This process – of breaking literature down into its elements and then analyzing them – is exactly what our book Reading Strands is about. Dave didn’t think students would learn about literature by writing summaries or taking reading comprehension quizzes. (Those types of exercises serve mainly to evaluate whether or not a student did the reading, not how well they thought about it. When you’re homeschooling, you don’t have to give your kids a quiz to find out whether they read the books. If you’ve seen them lying on the floor buried in their books, you know they’ve done the reading.) Instead, Dave wanted to teach kids to think about literature, and he believed that you could teach thinking separately from teaching writing. Reading Strands isn’t a book about how to make kids write essays about literature – it’s about teaching them to think and to talk about literature. The book shows how any piece of fiction can be broken down into four main elements: setting, character, conflict, and resolution. And by asking your kids open-ended questions about these elements, your kids will learn to think analytically about what they’re reading.


What’s interesting about Reading Strands is that the process it teaches is exactly the process that college literature classes use. I’ve known this from the day I first heard about Reading Strands, but my classes the past couple of weeks have really brought the point home. We spend almost all of our class time discussing literature (whatever was assigned that week) and how its elements are working together. We’ve just finished Christopher Fry’s play The Lady’s Not for Burning. The main conflict is between society and the hero and heroine. The hero is tired of living and wants to be executed, but the town refuses to hang him. The heroine is accused of witchcraft and is sentenced to death though she wants to live. My students were able to describe each character and to summarize the plot, but I had to walk them through the process of thinking about how the setting, characters, plot, and resolution worked together. For example, each of the female characters in the play has a general sort of independence that, to modern readers, isn’t very remarkable. However, the play is set in the 1400s, presumably inEngland or somewhere else inWestern Europe. In that context, the independent women are quite extraordinary and can be interpreted as symbols for social change. We also talked about genre – the play is funny, but plenty of tragedies are funny as well. The deciding factor in a play’s genre is the resolution: do the characters die, or do they pair off into married couples? (Spoiler alert: they pair off.) I also asked them to think about ways in which the setting influences the ending and vice versa – what does the romantic coupling at the end suggest about the realities of the historical context? Once I’d walked my students through this analytical process a few times (with the play and with a few poems), I asked them to develop their own arguments about the play. I haven’t seen the final drafts yet, but based on the rough drafts, these kids are jumping head-first into literary analysis. How exciting!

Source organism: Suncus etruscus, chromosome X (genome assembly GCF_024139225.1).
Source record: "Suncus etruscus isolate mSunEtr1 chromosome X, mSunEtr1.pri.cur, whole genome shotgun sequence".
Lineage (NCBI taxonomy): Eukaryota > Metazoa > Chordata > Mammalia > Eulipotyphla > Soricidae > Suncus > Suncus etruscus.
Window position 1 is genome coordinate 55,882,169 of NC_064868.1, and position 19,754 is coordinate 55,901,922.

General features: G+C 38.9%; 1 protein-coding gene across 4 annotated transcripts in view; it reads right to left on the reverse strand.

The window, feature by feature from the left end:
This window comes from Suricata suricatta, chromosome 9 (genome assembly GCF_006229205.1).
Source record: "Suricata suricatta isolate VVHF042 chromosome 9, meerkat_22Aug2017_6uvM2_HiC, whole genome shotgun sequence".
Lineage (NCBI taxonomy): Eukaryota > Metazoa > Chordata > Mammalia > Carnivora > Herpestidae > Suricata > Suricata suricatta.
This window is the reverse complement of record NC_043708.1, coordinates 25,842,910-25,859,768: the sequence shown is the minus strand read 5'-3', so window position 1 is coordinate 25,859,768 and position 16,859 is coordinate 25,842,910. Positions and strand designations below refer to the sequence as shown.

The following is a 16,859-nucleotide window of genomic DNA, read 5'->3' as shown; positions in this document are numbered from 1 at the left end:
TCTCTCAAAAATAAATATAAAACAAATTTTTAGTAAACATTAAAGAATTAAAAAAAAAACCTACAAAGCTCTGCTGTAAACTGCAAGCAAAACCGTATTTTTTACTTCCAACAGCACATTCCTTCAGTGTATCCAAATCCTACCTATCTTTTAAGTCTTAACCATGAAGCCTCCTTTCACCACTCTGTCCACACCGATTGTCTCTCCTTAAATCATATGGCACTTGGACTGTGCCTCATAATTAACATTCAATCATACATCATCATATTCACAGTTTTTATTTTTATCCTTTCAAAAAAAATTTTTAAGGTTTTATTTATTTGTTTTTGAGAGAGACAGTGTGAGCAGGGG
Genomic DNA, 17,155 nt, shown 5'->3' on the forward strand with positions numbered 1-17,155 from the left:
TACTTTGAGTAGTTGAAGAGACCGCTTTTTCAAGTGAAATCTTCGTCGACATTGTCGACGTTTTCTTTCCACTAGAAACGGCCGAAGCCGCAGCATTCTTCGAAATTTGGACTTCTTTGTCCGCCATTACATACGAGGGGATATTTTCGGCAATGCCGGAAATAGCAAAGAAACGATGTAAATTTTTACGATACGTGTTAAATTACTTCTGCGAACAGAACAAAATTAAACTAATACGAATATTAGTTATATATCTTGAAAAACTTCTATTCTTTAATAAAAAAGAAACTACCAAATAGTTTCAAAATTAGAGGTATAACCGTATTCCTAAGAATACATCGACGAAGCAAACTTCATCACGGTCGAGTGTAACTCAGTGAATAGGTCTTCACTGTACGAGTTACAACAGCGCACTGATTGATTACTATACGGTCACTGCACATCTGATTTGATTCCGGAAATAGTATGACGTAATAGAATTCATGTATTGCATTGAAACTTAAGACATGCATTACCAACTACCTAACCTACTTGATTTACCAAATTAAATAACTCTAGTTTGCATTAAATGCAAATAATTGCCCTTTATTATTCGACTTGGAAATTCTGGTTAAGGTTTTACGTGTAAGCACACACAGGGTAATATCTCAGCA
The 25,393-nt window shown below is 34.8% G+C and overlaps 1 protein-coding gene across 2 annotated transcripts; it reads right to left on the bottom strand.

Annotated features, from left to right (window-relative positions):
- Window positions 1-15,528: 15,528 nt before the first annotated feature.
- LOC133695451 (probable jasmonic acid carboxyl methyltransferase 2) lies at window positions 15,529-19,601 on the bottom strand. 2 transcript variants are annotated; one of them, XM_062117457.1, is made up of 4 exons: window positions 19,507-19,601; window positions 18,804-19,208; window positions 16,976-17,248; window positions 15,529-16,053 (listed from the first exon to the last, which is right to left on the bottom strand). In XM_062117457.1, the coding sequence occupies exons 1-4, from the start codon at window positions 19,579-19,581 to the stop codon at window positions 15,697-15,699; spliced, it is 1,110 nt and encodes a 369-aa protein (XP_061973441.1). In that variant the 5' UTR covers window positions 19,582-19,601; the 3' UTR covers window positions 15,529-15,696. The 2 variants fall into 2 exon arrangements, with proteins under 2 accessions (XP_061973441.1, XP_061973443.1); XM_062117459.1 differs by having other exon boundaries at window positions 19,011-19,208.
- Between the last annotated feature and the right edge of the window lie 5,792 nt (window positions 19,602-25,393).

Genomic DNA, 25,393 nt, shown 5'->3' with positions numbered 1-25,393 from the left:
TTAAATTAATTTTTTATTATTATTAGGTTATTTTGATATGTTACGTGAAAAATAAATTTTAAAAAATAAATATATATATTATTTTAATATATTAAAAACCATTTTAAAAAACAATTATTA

That’s perhaps what I love most about teaching literature – seeing how other minds come up with entirely new analytical claims. Once a story has been broken down into its many parts, those parts can be reassembled in a practically infinite number of ways.




Getting Started

31 Aug

This morning, I sat down to write our first blog post, opened up my word processor, and stared at the blank page… for the next sixty minutes. I knew what I wanted to write about in general; I even had ideas for some specific points I wanted to make. But that didn’t make the first sentence any easier. Why was I having such trouble? Certainly not because of a lack of experience. I have both a bachelor’s and a master’s degree in English, and I’ve just started my fourth year teaching writing at the local university. By all accounts, I’m an experienced writer. None of that seemed to matter, though, in part because there are no established guidelines for what a first blog post should look like. Not having any guidelines is terrifying.